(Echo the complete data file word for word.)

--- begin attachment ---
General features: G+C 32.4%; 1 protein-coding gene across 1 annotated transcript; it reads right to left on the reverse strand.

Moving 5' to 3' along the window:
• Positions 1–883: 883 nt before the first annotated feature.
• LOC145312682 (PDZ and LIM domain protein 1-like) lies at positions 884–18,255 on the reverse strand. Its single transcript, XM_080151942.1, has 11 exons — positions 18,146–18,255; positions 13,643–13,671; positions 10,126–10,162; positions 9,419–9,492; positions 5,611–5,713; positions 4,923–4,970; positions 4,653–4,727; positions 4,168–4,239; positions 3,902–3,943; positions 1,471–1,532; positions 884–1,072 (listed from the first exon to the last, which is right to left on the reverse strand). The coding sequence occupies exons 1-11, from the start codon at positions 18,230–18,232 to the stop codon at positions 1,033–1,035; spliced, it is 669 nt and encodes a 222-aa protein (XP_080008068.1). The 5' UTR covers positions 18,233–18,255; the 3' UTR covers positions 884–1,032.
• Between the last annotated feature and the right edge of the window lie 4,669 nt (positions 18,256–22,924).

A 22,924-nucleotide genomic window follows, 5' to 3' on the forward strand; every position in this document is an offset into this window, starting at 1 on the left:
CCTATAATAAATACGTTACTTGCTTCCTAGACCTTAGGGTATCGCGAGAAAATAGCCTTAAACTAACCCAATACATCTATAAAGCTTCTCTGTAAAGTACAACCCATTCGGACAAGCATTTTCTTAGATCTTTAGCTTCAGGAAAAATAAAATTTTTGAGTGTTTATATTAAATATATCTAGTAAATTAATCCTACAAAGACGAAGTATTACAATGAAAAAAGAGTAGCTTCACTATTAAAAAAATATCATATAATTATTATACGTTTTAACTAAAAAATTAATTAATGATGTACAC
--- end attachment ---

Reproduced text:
General features: G+C 32.4%; 1 protein-coding gene across 1 annotated transcript; it reads right to left on the reverse strand.

Moving 5' to 3' along the window:
• Positions 1–883: 883 nt before the first annotated feature.
• LOC145312682 (PDZ and LIM domain protein 1-like) lies at positions 884–18,255 on the reverse strand. Its single transcript, XM_080151942.1, has 11 exons — positions 18,146–18,255; positions 13,643–13,671; positions 10,126–10,162; positions 9,419–9,492; positions 5,611–5,713; positions 4,923–4,970; positions 4,653–4,727; positions 4,168–4,239; positions 3,902–3,943; positions 1,471–1,532; positions 884–1,072 (listed from the first exon to the last, which is right to left on the reverse strand). The coding sequence occupies exons 1-11, from the start codon at positions 18,230–18,232 to the stop codon at positions 1,033–1,035; spliced, it is 669 nt and encodes a 222-aa protein (XP_080008068.1). The 5' UTR covers positions 18,233–18,255; the 3' UTR covers positions 884–1,032.
• Between the last annotated feature and the right edge of the window lie 4,669 nt (positions 18,256–22,924).

A 22,924-nucleotide genomic window follows, 5' to 3' on the forward strand; every position in this document is an offset into this window, starting at 1 on the left:
CCTATAATAAATACGTTACTTGCTTCCTAGACCTTAGGGTATCGCGAGAAAATAGCCTTAAACTAACCCAATACATCTATAAAGCTTCTCTGTAAAGTACAACCCATTCGGACAAGCATTTTCTTAGATCTTTAGCTTCAGGAAAAATAAAATTTTTGAGTGTTTATATTAAATATATCTAGTAAATTAATCCTACAAAGACGAAGTATTACAATGAAAAAAGAGTAGCTTCACTATTAAAAAAATATCATATAATTATTATACGTTTTAACTAAAAAATTAATTAATGATGTACAC